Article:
I'd sure love to see Adobe use its formidable talents to create the ultimate HTML5 development environment. With their ability and reputation for tools, they could charge well for it and make a lot of money (after this article was written, Adobe announced an HTML5 tool for animation). I'm not holding my breath, but I'd strongly suggest they consider it. (The only recommendation I've gotten so far for an HTML5 IDE is Aptana so I don't yet know this space very well).
Closures appear to be the most misunderstood language feature I've ever seen. I cannot count the number of times I've seen writers equate closures to anonymous functions. This confused me for the longest time when I was trying to figure them out, and the propagation of this idea has confused many others as well (I suspect that a huge number of people in the Java community have been actually asking for anonymous functions when they've been saying closures).
Closure means that a block of code "closes over" variables defined outside that block. More importantly, those variables persist even after they would ordinarily have gone out of scope and disappeared. The closure captures and retains surrounding variables.
One thing that's very frustrating is how long we've been doing this, and how many opportunities that the various committees have had to try to fix things. I'm going to guess that there's been too much at stake and pressures from corporations have prevented anything useful from happening.
I don't know who to blame for the way that this has all happened. W3C, I suppose. It doesn't really matter. I can't imagine how we've managed to collect and save all these worst-possible decisions, but it looks like we're totally stuck with this mass of mess.
Really, after all this time there's no way to include standard headers and footers on a web page? And CSS -- who thought that was a good idea? (They couldn't even make a uniformly-adopted standard). It doesn't seem like complaining is going to do any good, either. These standards, as far as I can tell, are created in some kind of weird vacuum.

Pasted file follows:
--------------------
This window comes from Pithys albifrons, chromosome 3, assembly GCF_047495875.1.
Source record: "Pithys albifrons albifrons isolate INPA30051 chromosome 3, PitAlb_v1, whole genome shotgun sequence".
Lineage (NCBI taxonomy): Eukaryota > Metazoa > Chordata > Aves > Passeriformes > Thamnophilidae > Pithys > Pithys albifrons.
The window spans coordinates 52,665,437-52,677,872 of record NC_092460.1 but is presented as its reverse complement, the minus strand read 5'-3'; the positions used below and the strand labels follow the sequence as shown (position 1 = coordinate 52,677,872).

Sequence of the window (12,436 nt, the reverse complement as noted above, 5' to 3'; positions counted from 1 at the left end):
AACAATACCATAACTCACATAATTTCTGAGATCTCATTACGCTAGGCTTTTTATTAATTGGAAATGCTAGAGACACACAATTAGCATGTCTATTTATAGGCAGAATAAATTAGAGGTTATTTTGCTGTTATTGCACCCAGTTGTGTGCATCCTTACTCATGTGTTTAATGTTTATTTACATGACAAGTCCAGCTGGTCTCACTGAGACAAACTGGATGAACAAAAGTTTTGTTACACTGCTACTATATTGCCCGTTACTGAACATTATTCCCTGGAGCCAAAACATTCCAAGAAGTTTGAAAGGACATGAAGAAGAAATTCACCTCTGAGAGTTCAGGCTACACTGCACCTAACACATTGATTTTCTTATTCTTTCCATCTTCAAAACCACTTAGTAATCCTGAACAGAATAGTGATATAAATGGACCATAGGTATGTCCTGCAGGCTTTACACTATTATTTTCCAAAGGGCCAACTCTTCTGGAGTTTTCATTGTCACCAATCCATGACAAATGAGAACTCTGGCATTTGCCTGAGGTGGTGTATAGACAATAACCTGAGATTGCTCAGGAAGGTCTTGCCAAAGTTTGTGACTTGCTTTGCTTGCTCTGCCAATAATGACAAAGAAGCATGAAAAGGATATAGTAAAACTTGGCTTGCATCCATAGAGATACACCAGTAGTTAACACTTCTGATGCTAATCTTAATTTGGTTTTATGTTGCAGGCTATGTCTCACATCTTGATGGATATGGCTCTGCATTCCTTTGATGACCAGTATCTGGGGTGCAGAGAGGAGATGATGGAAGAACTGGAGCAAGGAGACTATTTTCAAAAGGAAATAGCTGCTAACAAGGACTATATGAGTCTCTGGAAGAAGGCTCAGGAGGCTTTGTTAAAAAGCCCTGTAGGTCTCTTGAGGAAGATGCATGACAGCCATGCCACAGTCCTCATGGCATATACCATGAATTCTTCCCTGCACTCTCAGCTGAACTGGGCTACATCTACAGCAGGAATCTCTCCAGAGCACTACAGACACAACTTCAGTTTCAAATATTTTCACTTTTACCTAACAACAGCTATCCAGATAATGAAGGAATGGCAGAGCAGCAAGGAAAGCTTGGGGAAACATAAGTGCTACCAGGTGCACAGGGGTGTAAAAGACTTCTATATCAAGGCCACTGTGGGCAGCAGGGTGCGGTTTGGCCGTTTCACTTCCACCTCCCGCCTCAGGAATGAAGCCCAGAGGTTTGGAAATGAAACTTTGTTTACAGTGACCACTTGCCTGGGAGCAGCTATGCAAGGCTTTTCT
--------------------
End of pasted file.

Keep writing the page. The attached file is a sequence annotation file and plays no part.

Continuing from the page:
The other layer of abstraction we need is a pluggable DOM. Again, this would allow much better DOMs to replace the crippled one that we must cope with now. Both the VM and pluggable DOM would be tricky to design and implement because of both backward compatibility and the need for cooperation within a single page. But it's important, because the browser is arguably the single most important piece of software in the world -- it's becoming the OS for the user -- and this problem needs to be solved.
|Bruce Eckel (www.BruceEckel.com) provides development assistance in Python with user interfaces in Flex. He is the author of Thinking in Java (Prentice-Hall, 1998, 2nd Edition, 2000, 3rd Edition, 2003, 4th Edition, 2005), the Hands-On Java Seminar CD ROM (available on the Web site), Thinking in C++ (PH 1995; 2nd edition 2000, Volume 2 with Chuck Allison, 2003), C++ Inside & Out (Osborne/McGraw-Hill 1993), among others. He's given hundreds of presentations throughout the world, published over 150 articles in numerous magazines, was a founding member of the ANSI/ISO C++ committee and speaks regularly at conferences.|